Voters at a polling station in Cambridge, Mass. Photo: David L. Ryan/The Boston Globe via Getty Images

Officials in Boston are considering whether to allow noncitizens living in the U.S. legally to vote in municipal elections — such as for mayor, council members, and other local officials — in one of the latest attempts to grant voting rights to immigrants.

Why it matters: This comes as the immigration debate is getting more divisive across the country, and it will likely draw new anti-immigration sentiments to the polls. And while Boston's push to expand voting rights to non-U.S. citizens seems like a surprising one, 40 states had allowed noncitizens to vote in local and federal elections from 1776 until the 1920s, according to Ron Hayduk, a political scientist at San Francisco State University.

The details: The move in Boston, spearheaded by Council President Andrea Campbell, will be the subject of a council committee hearing on Tuesday.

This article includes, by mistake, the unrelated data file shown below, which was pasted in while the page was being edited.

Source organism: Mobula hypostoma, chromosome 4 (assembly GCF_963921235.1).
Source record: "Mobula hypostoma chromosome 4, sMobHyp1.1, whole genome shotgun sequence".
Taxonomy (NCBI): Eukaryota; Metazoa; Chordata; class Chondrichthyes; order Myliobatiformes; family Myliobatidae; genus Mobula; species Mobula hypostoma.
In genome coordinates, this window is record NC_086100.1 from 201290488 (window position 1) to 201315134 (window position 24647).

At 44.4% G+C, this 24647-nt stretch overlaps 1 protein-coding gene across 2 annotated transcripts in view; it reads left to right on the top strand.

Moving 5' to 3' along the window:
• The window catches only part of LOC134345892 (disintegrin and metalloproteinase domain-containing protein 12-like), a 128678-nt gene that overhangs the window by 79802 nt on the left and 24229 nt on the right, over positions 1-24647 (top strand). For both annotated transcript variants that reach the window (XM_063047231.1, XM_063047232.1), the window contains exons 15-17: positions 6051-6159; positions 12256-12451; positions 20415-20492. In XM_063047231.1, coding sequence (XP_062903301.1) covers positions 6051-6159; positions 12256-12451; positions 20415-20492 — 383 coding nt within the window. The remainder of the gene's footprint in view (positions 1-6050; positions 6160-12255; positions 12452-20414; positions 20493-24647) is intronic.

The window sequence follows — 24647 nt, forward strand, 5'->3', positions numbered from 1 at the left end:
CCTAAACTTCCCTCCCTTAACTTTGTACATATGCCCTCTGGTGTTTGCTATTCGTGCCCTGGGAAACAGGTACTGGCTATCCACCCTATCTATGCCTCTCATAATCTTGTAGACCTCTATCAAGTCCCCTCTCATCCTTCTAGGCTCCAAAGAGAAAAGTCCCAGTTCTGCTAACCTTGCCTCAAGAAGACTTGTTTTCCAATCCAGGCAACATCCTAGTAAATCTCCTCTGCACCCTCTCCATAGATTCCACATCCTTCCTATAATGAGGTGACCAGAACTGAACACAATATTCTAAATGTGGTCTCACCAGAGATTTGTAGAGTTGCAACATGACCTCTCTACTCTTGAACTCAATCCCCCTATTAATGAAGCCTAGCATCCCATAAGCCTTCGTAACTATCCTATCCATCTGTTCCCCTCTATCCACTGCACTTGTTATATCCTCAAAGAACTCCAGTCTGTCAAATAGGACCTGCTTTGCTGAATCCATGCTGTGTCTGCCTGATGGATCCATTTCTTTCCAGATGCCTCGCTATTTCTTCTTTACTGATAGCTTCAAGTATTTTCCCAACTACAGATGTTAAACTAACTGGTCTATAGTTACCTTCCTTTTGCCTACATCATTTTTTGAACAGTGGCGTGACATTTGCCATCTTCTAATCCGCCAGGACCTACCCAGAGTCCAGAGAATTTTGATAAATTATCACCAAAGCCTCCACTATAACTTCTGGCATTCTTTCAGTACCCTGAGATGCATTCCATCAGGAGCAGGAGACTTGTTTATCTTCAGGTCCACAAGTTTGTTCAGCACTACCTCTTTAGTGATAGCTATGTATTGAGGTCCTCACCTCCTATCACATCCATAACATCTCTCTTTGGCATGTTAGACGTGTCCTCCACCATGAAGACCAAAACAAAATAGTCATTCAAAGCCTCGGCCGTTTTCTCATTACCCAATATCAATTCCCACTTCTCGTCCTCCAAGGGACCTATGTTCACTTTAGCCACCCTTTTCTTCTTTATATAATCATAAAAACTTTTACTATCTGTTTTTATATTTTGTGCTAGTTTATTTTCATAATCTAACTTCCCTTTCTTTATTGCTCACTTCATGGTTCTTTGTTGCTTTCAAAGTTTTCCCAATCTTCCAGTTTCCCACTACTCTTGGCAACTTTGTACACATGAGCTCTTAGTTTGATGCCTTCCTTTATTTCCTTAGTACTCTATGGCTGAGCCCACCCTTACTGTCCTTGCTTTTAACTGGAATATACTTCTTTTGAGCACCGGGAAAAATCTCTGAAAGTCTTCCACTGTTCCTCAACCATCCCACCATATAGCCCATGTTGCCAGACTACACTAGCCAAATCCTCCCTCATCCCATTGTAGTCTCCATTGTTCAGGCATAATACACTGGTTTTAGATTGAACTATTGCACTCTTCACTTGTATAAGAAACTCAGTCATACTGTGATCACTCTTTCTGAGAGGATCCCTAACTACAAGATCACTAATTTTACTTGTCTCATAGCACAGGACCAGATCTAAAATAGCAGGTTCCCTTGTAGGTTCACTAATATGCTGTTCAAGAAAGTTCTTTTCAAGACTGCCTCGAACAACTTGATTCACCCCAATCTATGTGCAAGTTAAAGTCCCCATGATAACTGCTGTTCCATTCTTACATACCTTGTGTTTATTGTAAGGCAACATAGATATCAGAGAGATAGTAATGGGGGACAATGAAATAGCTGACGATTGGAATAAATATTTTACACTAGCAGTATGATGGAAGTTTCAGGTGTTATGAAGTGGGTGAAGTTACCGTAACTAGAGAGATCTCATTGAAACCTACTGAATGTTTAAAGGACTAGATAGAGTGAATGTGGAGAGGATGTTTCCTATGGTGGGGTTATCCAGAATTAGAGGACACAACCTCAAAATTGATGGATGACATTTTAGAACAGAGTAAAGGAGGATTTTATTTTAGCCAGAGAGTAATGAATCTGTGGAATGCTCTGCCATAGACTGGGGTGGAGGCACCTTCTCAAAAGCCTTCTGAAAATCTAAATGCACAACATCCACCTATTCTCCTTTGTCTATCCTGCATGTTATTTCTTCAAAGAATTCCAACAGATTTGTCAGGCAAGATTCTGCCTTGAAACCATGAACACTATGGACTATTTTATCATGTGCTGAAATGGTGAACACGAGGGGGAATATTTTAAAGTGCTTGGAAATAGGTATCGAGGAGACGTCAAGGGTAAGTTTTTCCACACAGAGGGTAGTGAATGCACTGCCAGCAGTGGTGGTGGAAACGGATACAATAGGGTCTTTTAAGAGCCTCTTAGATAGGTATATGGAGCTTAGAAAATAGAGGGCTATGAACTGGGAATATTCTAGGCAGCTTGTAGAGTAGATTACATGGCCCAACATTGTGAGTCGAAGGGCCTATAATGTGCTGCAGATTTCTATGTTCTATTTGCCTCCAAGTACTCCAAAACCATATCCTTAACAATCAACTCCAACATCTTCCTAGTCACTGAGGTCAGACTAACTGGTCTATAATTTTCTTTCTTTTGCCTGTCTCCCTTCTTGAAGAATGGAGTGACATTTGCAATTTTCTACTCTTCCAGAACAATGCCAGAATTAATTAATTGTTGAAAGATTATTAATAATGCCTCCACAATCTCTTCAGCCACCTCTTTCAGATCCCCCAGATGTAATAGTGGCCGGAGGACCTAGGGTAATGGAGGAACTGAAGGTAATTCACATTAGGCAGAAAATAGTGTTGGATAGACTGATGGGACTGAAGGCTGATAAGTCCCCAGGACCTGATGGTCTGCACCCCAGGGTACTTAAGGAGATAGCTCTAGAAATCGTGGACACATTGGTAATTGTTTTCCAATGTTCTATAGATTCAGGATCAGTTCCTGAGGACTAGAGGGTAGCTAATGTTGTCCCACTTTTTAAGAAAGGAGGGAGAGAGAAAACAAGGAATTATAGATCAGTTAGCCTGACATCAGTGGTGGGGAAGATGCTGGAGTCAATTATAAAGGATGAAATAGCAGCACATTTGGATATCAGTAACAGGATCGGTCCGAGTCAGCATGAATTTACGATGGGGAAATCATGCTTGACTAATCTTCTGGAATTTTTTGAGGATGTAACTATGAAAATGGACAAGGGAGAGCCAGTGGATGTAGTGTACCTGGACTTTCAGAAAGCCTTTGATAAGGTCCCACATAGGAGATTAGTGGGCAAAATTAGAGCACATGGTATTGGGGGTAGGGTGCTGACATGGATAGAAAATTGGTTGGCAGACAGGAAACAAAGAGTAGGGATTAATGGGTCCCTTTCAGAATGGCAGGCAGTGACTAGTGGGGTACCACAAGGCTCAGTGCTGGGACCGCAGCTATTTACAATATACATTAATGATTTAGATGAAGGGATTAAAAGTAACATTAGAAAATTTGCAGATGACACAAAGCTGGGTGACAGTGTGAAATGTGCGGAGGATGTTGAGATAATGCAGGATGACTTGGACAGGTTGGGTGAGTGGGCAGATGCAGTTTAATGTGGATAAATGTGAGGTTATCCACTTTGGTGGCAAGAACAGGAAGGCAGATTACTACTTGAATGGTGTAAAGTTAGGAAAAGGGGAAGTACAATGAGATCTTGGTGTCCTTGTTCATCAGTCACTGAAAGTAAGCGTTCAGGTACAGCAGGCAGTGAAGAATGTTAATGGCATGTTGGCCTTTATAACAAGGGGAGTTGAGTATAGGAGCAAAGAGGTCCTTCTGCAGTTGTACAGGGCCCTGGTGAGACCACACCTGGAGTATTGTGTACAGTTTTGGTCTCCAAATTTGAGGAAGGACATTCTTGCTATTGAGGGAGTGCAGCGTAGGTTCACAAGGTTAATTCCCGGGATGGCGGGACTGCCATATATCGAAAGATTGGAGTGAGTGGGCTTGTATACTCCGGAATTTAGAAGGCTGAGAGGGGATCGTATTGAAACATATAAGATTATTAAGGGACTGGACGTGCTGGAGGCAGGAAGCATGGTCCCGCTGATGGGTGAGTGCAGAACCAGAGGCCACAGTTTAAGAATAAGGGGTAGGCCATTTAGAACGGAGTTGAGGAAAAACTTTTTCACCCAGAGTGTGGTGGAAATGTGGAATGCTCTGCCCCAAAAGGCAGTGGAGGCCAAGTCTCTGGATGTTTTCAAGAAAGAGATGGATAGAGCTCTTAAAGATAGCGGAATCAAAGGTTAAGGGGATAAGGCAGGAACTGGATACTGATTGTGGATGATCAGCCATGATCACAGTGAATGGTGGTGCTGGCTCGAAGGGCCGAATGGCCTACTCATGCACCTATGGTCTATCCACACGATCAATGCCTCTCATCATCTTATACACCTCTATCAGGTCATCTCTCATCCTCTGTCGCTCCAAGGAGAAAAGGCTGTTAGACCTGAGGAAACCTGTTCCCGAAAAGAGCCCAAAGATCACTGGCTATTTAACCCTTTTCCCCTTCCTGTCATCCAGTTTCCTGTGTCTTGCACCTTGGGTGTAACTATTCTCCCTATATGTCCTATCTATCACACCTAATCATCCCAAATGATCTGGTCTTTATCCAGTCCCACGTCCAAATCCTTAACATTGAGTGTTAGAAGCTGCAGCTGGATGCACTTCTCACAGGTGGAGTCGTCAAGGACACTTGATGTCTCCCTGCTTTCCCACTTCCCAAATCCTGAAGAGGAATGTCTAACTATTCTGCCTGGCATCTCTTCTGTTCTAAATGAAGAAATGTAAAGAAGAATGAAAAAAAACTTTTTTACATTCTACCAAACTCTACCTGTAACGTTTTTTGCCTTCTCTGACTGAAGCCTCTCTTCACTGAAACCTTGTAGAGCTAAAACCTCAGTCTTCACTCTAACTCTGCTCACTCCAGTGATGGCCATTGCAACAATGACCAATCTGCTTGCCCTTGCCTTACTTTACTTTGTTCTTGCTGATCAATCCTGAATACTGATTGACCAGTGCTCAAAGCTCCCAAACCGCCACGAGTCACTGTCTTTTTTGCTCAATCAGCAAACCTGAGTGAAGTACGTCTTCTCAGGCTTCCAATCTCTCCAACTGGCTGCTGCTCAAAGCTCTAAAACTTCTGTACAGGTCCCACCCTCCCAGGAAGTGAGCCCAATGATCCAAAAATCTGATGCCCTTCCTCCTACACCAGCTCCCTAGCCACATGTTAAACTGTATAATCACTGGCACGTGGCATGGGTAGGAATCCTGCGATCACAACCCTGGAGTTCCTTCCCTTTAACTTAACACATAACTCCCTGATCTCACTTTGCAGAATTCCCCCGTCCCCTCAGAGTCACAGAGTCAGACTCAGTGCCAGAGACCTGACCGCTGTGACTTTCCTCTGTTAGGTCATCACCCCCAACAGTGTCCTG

• Campbell, in a Twitter post on Monday, cautioned that “Tomorrow is just a conversation, not a vote on an ordinance. I can no longer only go to rallies or send resolutions to Trump; what can we DO at the local level to support our immigrants? The discussion will include voting & OTHER possibilities.”
  • The measure would have to go through a home-rule petition and needs approval from the council, mayor, state Legislature and governor in order change the law, the Boston Herald notes.

Be smart: Noncitizens are prohibited from voting in federal and statewide elections under federal law, but states and municipalities are allowed to set their own policies.

The backdrop: College Park, Maryland will became the largest U.S. city to allow noncitizens to vote in local elections starting in 2019 through a law passed by the Council last year, per the Washington Post. Undocumented immigrants and student visa holders will also be allowed to vote.

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